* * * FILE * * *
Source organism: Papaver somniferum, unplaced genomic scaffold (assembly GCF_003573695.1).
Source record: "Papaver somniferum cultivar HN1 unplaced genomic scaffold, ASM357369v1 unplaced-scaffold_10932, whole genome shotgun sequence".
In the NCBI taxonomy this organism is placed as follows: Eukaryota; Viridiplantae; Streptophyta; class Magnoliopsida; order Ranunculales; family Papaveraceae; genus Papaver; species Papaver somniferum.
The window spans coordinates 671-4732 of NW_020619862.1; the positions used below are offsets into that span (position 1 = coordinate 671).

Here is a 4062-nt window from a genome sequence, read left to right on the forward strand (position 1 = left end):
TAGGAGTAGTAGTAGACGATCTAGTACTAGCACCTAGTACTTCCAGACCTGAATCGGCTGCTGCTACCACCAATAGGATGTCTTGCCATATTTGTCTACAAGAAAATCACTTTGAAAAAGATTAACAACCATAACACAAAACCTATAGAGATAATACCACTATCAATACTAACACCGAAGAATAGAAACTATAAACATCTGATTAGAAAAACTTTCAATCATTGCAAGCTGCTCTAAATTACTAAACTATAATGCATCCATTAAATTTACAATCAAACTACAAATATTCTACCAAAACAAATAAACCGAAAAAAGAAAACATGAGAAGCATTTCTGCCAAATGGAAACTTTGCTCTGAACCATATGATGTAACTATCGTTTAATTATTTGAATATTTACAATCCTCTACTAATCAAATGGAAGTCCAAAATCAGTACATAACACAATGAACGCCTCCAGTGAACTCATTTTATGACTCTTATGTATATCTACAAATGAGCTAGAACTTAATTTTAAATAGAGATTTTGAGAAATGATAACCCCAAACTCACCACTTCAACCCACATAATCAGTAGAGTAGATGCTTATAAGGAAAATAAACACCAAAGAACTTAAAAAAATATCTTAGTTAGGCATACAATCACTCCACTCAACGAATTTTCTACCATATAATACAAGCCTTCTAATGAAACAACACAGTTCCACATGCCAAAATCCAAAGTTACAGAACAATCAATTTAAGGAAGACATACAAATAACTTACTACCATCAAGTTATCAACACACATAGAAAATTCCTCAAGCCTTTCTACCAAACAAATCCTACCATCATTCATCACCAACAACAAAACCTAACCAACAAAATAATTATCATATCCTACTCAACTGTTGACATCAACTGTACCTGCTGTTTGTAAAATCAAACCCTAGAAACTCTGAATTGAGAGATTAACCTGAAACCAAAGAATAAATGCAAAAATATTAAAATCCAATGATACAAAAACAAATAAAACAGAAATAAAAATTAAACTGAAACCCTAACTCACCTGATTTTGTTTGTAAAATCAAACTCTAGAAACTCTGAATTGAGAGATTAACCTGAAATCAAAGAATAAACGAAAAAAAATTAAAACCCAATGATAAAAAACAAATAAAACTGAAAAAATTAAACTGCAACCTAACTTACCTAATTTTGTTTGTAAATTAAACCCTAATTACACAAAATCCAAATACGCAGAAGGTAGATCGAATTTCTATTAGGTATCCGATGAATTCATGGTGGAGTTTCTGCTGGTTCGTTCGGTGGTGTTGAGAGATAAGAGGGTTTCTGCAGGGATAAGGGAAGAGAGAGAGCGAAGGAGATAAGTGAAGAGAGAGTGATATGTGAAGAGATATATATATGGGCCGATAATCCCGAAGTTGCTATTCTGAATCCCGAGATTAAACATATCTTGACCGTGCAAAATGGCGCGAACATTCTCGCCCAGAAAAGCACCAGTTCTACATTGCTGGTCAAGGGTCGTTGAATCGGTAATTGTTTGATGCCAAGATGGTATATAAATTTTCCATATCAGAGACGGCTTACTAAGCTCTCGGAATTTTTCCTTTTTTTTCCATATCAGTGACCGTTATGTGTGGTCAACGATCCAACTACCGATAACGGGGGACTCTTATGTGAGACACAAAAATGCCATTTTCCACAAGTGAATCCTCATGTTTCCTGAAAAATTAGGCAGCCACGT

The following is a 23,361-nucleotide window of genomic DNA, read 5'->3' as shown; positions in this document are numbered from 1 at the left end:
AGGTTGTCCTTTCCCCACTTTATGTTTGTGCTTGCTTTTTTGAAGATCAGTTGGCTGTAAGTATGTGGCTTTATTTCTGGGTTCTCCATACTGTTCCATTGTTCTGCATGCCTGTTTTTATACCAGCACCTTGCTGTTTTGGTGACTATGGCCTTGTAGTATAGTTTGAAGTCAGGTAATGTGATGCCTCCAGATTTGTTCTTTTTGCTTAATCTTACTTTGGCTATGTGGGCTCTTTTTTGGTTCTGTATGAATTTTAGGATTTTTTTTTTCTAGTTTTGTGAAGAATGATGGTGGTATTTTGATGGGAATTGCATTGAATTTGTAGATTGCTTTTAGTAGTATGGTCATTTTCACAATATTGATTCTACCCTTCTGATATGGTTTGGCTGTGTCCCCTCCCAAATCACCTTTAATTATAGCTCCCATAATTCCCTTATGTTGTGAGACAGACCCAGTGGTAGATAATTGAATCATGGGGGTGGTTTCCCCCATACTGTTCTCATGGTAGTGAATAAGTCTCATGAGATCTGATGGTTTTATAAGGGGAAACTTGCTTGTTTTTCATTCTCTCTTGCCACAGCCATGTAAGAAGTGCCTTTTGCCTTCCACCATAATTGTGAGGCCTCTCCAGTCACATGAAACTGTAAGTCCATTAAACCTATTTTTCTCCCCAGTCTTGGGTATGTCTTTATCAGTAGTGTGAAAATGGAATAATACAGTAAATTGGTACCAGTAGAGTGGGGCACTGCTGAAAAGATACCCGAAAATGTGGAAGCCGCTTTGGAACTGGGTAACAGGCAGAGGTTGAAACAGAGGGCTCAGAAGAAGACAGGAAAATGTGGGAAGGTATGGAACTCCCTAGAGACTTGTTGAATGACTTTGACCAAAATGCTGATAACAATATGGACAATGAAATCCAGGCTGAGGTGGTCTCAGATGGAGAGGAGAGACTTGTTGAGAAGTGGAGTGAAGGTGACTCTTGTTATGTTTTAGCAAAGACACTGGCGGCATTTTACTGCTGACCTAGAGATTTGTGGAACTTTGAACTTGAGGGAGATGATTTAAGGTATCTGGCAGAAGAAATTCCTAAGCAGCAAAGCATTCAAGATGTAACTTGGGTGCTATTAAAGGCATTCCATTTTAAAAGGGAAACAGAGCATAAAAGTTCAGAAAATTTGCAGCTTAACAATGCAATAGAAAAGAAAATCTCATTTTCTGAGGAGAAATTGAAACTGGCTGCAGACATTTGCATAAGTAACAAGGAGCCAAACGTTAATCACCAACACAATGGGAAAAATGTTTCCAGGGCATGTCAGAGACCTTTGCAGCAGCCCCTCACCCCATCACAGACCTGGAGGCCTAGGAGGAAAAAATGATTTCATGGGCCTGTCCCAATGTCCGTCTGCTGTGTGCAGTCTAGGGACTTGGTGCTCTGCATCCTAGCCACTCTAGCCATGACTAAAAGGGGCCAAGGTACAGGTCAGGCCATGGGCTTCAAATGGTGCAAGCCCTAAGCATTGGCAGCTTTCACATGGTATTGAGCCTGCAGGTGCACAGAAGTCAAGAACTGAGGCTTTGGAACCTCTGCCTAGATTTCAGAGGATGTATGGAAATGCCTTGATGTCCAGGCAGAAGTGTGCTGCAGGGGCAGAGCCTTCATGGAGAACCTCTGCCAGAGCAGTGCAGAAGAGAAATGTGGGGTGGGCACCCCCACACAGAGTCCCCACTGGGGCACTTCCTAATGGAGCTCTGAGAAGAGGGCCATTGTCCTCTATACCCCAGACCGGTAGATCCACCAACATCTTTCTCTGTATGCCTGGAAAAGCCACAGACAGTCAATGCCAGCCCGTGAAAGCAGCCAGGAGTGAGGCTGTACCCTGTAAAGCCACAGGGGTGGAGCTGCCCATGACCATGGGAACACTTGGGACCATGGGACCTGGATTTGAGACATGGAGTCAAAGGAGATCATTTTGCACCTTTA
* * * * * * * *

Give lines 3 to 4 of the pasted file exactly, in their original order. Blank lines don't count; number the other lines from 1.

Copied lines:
In the NCBI taxonomy this organism is placed as follows: Eukaryota; Viridiplantae; Streptophyta; class Magnoliopsida; order Ranunculales; family Papaveraceae; genus Papaver; species Papaver somniferum.
The window spans coordinates 671-4732 of NW_020619862.1; the positions used below are offsets into that span (position 1 = coordinate 671).